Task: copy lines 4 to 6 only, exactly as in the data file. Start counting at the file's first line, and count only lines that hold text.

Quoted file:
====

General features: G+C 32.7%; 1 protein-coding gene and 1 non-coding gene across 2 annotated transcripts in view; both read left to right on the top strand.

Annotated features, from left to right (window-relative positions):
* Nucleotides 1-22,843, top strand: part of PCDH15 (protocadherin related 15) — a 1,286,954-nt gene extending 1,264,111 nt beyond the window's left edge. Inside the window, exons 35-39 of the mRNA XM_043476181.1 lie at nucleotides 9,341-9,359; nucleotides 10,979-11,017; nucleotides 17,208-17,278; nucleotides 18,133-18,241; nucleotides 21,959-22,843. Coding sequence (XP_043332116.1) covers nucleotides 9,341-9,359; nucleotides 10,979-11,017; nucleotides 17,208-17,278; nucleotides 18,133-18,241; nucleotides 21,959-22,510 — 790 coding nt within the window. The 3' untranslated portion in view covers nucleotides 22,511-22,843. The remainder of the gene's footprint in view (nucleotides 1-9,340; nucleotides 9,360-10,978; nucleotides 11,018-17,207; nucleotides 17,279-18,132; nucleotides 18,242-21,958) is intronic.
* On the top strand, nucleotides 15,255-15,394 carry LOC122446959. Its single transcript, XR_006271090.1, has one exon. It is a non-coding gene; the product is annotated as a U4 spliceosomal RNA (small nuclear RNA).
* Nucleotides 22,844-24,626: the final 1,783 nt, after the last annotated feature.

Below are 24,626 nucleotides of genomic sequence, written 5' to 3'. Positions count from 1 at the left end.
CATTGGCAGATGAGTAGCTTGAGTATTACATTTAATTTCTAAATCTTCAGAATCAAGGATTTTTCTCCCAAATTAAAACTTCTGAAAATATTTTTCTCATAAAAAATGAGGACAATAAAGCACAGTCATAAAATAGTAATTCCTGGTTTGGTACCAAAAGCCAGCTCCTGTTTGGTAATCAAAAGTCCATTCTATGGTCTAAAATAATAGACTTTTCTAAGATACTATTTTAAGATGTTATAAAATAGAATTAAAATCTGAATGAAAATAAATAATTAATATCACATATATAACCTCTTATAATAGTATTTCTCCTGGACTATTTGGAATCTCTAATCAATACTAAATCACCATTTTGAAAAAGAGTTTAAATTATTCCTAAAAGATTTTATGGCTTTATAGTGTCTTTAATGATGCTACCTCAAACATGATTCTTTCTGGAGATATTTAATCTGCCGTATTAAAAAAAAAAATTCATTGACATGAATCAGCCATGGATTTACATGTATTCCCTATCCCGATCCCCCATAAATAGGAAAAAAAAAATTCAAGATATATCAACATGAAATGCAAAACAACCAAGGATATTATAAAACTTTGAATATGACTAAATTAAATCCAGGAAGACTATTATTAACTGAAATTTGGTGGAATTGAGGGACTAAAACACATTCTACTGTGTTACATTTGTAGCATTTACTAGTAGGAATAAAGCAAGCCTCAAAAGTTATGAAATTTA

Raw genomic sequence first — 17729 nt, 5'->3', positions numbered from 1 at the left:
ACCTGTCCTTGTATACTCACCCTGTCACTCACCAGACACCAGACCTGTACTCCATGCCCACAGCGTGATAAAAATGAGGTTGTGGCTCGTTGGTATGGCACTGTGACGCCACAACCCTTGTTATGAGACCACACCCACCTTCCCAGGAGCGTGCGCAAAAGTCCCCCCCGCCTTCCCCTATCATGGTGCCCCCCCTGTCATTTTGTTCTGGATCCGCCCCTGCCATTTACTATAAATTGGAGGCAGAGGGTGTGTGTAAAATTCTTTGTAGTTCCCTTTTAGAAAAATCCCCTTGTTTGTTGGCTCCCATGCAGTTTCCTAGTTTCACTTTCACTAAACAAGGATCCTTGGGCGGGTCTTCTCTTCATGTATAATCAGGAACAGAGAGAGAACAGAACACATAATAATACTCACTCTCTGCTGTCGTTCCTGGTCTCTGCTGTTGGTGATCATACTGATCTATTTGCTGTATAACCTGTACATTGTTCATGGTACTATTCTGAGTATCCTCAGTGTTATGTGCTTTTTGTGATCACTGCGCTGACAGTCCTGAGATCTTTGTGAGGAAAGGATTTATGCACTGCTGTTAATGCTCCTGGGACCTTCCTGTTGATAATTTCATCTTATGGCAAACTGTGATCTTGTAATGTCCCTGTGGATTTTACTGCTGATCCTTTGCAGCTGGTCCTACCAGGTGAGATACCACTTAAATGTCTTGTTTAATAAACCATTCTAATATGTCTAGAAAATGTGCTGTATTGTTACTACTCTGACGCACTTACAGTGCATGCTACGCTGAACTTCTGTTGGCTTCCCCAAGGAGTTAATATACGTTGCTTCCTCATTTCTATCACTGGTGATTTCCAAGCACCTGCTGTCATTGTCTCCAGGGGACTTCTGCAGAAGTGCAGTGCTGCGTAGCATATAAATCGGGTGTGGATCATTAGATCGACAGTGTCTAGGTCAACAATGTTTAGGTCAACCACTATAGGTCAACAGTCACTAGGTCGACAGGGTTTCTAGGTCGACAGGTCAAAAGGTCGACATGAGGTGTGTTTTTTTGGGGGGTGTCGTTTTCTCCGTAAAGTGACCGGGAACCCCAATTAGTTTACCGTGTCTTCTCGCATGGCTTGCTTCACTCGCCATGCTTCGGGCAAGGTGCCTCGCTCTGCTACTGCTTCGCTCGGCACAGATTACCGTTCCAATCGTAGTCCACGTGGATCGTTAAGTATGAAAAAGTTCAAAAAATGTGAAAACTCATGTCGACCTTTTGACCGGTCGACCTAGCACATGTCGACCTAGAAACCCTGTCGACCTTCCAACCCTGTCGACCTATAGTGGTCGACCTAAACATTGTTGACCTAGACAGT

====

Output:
* On the top strand, nucleotides 15,255-15,394 carry LOC122446959. Its single transcript, XR_006271090.1, has one exon. It is a non-coding gene; the product is annotated as a U4 spliceosomal RNA (small nuclear RNA).
* Nucleotides 22,844-24,626: the final 1,783 nt, after the last annotated feature.

Below are 24,626 nucleotides of genomic sequence, written 5' to 3'. Positions count from 1 at the left end.